IN THE COURT OF APPEAL OF THE STATE OF CALIFORNIA THIRD APPELLATE DISTRICT (San Joaquin; Yuba)
October 15, 2010
WILLIAM R. SARALE ET AL., ETC., PLAINTIFFS AND APPELLANTS,
PACIFIC GAS & ELECTRIC COMPANY, DEFENDANT AND RESPONDENT.
RICHARD G. WILBUR, AS TRUSTEE, ETC., PLAINTIFF AND APPELLANT,
PACIFIC GAS & ELECTRIC COMPANY, DEFENDANT AND RESPONDENT.
APPEAL from a judgment of the Superior Court of San Joaquin County, Carter P. Holly, Judge, and from a judgment of the Superior Court of Yuba County, Debra L. Givens, Judge. Affirmed. (Super. Ct. Nos. CV033900 & YCSCCVCV080000252).
The opinion of the court was delivered by: Sims, J.
CERTIFIED FOR PUBLICATION
These consolidated appeals involve claims by plaintiff landowners that Pacific Gas & Electric Company (PG&E) engaged in excessive trimming of commercially productive walnut trees located under the utility's power lines. The first appeal is taken by plaintiffs William R. Sarale and Julie Ann Sarale from a judgment of dismissal entered by the San Joaquin Superior Court. The second appeal is taken by plaintiff Richard G. Wilbur, as a trustee, from a judgment of dismissal entered by the Yuba County Superior Court.
The trial courts in both cases sustained PG&E's demurrers without leave to amend and dismissed the complaints pursuant to Public Utilities Code section 1759.*fn1 Section 1759 bars actions in superior court that will hinder or interfere with the exercise of regulatory authority by the California Public Utilities Commission (the commission). (San Diego Gas & Electric Co. v. Superior Court (1996) 13 Cal.4th 893, 918 & fn. 20 (Covalt).)
On appeal, the Sarales contend the trial court erred by failing to (1) adjudicate their claims under section 2106,*fn2 (2) determine whether the easement PG&E claims actually exists under Code of Civil Procedure section 1060,*fn3 and (3) consider their claim for interference with their property rights under Civil Code section 52.1.*fn4
Wilbur contends the trial court erred in dismissing his case when the court had jurisdiction to adjudicate his claim that PG&E engaged in unreasonable tree trimming practices.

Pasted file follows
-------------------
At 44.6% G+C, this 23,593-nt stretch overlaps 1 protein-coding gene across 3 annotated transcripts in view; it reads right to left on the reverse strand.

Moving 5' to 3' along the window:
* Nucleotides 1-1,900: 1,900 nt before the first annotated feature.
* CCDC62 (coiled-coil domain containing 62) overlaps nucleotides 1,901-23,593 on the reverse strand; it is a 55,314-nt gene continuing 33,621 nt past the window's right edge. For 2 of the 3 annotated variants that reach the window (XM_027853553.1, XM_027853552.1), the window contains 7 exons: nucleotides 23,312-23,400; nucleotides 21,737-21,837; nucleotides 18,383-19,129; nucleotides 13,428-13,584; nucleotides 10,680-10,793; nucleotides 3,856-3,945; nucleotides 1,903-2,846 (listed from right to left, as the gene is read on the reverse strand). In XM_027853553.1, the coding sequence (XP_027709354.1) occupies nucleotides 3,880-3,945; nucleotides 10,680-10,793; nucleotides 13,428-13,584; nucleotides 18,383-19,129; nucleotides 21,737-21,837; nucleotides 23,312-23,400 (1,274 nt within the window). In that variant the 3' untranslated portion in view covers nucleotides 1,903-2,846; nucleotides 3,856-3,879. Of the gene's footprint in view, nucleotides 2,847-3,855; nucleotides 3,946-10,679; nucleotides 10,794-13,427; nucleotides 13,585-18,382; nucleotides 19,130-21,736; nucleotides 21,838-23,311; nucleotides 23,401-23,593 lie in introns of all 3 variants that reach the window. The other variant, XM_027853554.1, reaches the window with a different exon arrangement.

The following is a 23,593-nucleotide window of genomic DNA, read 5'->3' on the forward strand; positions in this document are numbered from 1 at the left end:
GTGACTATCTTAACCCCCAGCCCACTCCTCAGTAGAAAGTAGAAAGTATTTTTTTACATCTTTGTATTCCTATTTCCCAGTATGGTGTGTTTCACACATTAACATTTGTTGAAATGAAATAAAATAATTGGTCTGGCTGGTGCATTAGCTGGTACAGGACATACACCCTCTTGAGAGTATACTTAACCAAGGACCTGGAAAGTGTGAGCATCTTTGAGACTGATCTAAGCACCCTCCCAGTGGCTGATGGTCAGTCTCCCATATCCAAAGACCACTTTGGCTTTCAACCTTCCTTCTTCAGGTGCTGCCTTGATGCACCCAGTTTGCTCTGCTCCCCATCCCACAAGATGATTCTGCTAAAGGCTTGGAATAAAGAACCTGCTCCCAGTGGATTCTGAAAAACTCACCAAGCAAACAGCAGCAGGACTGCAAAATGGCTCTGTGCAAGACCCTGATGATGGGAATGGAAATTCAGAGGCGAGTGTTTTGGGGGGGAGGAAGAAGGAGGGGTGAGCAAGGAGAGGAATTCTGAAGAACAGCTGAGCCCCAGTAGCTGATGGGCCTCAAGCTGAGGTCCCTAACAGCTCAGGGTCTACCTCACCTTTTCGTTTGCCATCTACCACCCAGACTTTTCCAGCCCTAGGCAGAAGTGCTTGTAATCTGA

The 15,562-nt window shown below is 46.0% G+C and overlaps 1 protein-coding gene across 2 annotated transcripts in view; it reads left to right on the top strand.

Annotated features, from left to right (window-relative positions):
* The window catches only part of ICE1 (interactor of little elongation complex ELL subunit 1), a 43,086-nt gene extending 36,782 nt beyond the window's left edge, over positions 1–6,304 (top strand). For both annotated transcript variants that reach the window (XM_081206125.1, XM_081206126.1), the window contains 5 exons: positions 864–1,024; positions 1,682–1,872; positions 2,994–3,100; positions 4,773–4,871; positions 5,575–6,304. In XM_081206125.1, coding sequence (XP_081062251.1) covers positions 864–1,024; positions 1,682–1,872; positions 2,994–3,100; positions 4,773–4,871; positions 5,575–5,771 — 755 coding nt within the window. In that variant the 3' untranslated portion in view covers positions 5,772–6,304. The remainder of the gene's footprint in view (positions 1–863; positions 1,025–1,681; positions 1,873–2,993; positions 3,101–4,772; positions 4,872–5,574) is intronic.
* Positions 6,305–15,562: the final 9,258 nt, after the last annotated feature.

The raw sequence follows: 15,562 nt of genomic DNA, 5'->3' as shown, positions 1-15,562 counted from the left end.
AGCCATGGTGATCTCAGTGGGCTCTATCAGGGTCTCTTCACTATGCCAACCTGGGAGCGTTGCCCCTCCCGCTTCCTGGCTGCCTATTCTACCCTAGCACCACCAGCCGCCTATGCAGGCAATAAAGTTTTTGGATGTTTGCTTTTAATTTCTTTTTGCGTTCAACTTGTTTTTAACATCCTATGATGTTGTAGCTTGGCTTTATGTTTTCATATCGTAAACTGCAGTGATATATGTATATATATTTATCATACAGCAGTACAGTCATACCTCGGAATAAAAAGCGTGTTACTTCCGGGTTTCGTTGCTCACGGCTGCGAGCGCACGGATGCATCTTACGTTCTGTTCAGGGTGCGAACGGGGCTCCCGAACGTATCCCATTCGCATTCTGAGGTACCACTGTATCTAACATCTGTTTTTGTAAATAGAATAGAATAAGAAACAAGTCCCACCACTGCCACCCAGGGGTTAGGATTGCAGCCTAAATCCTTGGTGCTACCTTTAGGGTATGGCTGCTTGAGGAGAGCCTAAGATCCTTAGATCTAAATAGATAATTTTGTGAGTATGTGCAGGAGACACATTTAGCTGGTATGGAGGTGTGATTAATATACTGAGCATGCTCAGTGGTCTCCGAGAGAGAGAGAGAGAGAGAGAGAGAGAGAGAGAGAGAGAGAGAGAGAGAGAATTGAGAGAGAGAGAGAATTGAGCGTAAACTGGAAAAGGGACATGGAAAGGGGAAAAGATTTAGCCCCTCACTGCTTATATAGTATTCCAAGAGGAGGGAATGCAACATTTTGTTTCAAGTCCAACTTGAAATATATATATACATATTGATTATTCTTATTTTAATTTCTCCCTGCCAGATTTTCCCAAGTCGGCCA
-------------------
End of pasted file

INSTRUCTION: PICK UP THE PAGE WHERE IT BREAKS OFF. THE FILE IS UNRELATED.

We shall conclude that the superior court has jurisdiction to determine whether a utility has a power line easement over a particular property. However, trial courts lack jurisdiction to adjudicate claims that a power utility has engaged in excessive trimming or unreasonable vegetation management when the utility has acted under guidelines or rules set forth by the commission. Section 1759 safeguards the commission's ability to implement statewide safety protocols from being undermined by an unworkable patchwork of conflicting determinations regarding what constitutes necessary or proper management of power lines. In short, challenges to PG&E's tree trimming as unreasonable, unnecessary, or excessive lie within the exclusive jurisdiction of the commission to decide.
Although the Sarales seek a judicial determination with respect to whether PG&E has an easement at all, this claim is defeated by the Sarales' own first amended complaint, which pleaded and attached a right-of-way in favor of PG&E.
Accordingly, we shall affirm the judgments of dismissal in the Sarales' and Wilbur's cases.
FACTUAL AND PROCEDURAL BACKGROUND
The Sarale Case
We take the following facts from the Sarales' first amended complaint. (See White v. State of California (2001) 88 Cal.App.4th 298, 304 [on review of dismissal after sustaining of demurrer, we "assume the truth of all facts properly pled and the truth of facts that may be implied or inferred from these allegations"].)
The Sarales own land on East Eight Mile Road in Linden. PG&E claims an easement across the Sarales' land for electric transmission lines pursuant to a written grant of right-of-way dating from 1915. The right-of-way gives PG&E "the right of erecting, constructing, reconstructing, replacing, repairing, maintaining and using for the transmission and distribution of electricity, a single line of towers and wires suspended thereon and supported thereby, and wires for telephone and telegraph purposes, and all necessary and proper . . . appliances and fixtures for use in connection therewith, and also a right of way along the same of a uniform width of 25 feet . . . , together with the right of ingress thereto and egress therefrom . . . ." The right-of-way further gives PG&E "full right and liberty of cutting and clearing away all trees and brush on either side of said center line whenever necessary or proper for the convenient use and enjoyment of the said line of towers and wires and right of way . . . ."